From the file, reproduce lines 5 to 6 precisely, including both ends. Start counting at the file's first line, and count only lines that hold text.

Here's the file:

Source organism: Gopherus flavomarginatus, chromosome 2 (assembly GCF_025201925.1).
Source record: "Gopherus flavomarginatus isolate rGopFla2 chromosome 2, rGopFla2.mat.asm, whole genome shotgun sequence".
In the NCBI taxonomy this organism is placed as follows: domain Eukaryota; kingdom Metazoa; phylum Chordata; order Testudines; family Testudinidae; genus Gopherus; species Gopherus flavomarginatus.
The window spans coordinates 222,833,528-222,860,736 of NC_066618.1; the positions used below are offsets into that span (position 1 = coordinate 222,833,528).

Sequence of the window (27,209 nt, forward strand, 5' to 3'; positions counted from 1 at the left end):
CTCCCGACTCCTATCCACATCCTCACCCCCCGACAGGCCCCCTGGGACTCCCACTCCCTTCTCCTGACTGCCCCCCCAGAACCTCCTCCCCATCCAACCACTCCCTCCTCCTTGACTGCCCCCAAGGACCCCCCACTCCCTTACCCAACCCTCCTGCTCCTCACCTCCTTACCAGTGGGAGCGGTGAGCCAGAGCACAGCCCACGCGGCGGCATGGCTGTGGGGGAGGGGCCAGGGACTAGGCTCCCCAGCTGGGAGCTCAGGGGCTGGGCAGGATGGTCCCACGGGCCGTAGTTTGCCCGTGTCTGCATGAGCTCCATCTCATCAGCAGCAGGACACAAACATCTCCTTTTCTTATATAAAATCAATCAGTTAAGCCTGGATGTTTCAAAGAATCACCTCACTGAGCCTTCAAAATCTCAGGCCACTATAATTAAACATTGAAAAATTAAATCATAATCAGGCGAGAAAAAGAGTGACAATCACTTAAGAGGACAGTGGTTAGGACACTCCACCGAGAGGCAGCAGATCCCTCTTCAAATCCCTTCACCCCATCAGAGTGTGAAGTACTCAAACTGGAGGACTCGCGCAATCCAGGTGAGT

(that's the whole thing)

Sequence of the window (27,209 nt, forward strand, 5' to 3'; positions counted from 1 at the left end):
CTCCCGACTCCTATCCACATCCTCACCCCCCGACAGGCCCCCTGGGACTCCCACTCCCTTCTCCTGACTGCCCCCCCAGAACCTCCTCCCCATCCAACCACTCCCTCCTCCTTGACTGCCCCCAAGGACCCCCCACTCCCTTACCCAACCCTCCTGCTCCTCACCTCCTTACCAGTGGGAGCGGTGAGCCAGAGCACAGCCCACGCGGCGGCATGGCTGTGGGGGAGGGGCCAGGGACTAGGCTCCCCAGCTGGGAGCTCAGGGGCTGGGCAGGATGGTCCCACGGGCCGTAGTTTGCCCGTGTCTGCATGAGCTCCATCTCATCAGCAGCAGGACACAAACATCTCCTTTTCTTATATAAAATCAATCAGTTAAGCCTGGATGTTTCAAAGAATCACCTCACTGAGCCTTCAAAATCTCAGGCCACTATAATTAAACATTGAAAAATTAAATCATAATCAGGCGAGAAAAAGAGTGACAATCACTTAAGAGGACAGTGGTTAGGACACTCCACCGAGAGGCAGCAGATCCCTCTTCAAATCCCTTCACCCCATCAGAGTGTGAAGTACTCAAACTGGAGGACTCGCGCAATCCAGGTGAGT